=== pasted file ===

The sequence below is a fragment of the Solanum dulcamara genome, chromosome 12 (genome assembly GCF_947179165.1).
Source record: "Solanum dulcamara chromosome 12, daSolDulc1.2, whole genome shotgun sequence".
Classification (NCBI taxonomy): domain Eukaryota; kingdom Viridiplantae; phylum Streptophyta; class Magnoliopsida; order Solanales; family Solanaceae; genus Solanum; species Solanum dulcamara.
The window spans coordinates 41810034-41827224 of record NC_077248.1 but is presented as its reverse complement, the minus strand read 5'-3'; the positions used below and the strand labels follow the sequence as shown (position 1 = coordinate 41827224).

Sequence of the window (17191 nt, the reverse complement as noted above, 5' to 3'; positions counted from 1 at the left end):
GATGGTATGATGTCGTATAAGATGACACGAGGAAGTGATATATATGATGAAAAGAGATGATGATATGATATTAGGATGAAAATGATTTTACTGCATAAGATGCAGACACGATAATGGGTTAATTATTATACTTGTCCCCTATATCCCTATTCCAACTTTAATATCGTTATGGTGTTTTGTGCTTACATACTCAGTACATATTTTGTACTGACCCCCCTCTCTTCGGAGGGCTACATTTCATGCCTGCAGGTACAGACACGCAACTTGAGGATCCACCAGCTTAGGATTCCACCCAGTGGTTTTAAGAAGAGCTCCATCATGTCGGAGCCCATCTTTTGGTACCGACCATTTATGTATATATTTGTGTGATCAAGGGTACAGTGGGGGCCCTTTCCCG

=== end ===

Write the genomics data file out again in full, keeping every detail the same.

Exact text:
The sequence below is a fragment of the Solanum dulcamara genome, chromosome 12 (genome assembly GCF_947179165.1).
Source record: "Solanum dulcamara chromosome 12, daSolDulc1.2, whole genome shotgun sequence".
Classification (NCBI taxonomy): domain Eukaryota; kingdom Viridiplantae; phylum Streptophyta; class Magnoliopsida; order Solanales; family Solanaceae; genus Solanum; species Solanum dulcamara.
The window spans coordinates 41810034-41827224 of record NC_077248.1 but is presented as its reverse complement, the minus strand read 5'-3'; the positions used below and the strand labels follow the sequence as shown (position 1 = coordinate 41827224).

Sequence of the window (17191 nt, the reverse complement as noted above, 5' to 3'; positions counted from 1 at the left end):
GATGGTATGATGTCGTATAAGATGACACGAGGAAGTGATATATATGATGAAAAGAGATGATGATATGATATTAGGATGAAAATGATTTTACTGCATAAGATGCAGACACGATAATGGGTTAATTATTATACTTGTCCCCTATATCCCTATTCCAACTTTAATATCGTTATGGTGTTTTGTGCTTACATACTCAGTACATATTTTGTACTGACCCCCCTCTCTTCGGAGGGCTACATTTCATGCCTGCAGGTACAGACACGCAACTTGAGGATCCACCAGCTTAGGATTCCACCCAGTGGTTTTAAGAAGAGCTCCATCATGTCGGAGCCCATCTTTTGGTACCGACCATTTATGTATATATTTGTGTGATCAAGGGTACAGTGGGGGCCCTTTCCCG